No college football stadium in the country is larger than Michigan’s own Michigan Stadium in Ann Arbor. Despite being the home to the largest football stadium in the country, there are opportunities to play in front of more fans, if only Michigan were willing to accept the invitation.
Interim Michigan Athletic Director Jim Hackett, according to MLive.com, says he has turned down an opportunity to have Michigan play in front of 160,000 fans.
“You can’t believe the people knocking on (our) door for (neutral site opportunities) right now because of Jim Harbaugh,” Hackett said this week, once again proving there is something to the Harbaugh effect at Michigan. “And they’re not really good ideas for us.”
“I thought about it,” he said. “But I don’t think that’s going to be the kind of game you’ll want to see.” While the craze of neutral site games appears to be gaining momentum in the early part of the college football season, and big money can be made by participating in any of them, a program like Michigan can benefit financially by staying home for an extra week and eliminating hefty travel expenses for the entire football program, equipment, staff and marching band (we all remember how well that worked out in 2012).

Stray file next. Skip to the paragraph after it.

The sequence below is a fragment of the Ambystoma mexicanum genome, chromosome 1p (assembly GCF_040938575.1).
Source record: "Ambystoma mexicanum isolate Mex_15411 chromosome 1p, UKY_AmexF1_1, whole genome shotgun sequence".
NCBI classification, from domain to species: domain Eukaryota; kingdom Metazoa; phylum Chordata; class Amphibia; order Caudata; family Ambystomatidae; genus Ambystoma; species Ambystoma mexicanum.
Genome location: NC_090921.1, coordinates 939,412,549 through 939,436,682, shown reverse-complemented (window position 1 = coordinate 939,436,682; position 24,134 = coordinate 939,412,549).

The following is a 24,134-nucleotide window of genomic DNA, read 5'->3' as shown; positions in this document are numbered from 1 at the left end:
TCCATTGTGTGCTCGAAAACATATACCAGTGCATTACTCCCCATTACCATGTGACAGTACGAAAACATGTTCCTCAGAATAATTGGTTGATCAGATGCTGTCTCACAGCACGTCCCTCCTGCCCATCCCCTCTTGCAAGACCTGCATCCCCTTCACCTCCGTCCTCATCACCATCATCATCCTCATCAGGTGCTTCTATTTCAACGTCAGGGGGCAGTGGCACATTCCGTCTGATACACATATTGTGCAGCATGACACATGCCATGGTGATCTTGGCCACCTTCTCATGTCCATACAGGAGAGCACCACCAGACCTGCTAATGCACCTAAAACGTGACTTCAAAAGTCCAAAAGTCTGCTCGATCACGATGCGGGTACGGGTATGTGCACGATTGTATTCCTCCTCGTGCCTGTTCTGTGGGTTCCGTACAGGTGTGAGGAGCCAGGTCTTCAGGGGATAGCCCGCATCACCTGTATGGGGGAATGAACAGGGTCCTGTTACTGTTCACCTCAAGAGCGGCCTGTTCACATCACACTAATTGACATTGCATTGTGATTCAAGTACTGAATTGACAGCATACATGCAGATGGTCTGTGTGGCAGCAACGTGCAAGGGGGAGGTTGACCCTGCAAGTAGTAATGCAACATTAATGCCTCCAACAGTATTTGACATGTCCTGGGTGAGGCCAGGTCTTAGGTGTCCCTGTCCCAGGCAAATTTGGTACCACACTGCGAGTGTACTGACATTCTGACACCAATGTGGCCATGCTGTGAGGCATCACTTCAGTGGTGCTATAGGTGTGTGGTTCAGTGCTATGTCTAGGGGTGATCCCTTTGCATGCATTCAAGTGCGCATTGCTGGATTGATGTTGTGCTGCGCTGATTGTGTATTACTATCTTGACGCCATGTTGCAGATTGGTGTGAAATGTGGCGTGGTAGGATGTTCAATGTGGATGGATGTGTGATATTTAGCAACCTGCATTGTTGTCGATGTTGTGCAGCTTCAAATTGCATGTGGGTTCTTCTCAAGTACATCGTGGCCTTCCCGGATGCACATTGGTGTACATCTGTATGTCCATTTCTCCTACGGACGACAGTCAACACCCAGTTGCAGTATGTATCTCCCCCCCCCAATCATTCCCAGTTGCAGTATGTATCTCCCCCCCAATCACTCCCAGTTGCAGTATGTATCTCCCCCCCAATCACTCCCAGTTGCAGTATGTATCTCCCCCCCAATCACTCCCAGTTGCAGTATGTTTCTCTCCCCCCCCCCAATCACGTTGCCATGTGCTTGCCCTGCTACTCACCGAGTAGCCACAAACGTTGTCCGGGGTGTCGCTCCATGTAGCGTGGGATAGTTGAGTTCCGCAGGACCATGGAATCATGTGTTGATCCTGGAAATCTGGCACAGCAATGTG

“We have the biggest stadium in the world, we have season ticket holders that say ‘why would you move a game away from us?’ ” he said. “I’m not a big fan of those.”
Michigan Stadium leads the away when it comes to largest stadiums in the country, with fellow Big Ten venues Beaver Stadium (Penn State) and Ohio Stadium (Ohio State) right behind. And Hackett was close to accurate in saying Michigan Stadium is the largest in the world. That honor actually belongs to Rungrado 1st of May Stadium in Pyongyang, North Korea (naturally). Race tracks also have a higher seating capacity than football stadiums. Indianapolis Motor Speedway has a seating capacity of 267,925. Daytona International Speedway has a capacity of 168,000 and Charlotte Motor Speedway can hold 167,000 fans. Might one of these two have served as a host venue for a potential neutral site game involving Michigan? That much has not been revealed.
In 2016, Virginia Tech and Tennessee will play on the infield at Bristol Motor Speedway in Bristol, Tennessee. Each school will receive a check for $4 million for their participation. The seating capacity there is 160,000, but this was a game scheduled long before Michigan had hired Harbaugh to be the head coach of the Wolverines.
Interest in Michigan football has surely been renewed on a national scale, and everyone wants to seem to want a piece of the action. But if Hackett is making the calls, do not look for the Wolverines to venturing out of Michigan Stadium to play on a neutral field in the near future (aside from the previously scheduled Cowboys Kickoff Classic in 2017 vs. Florida, netting a payment of $6 million).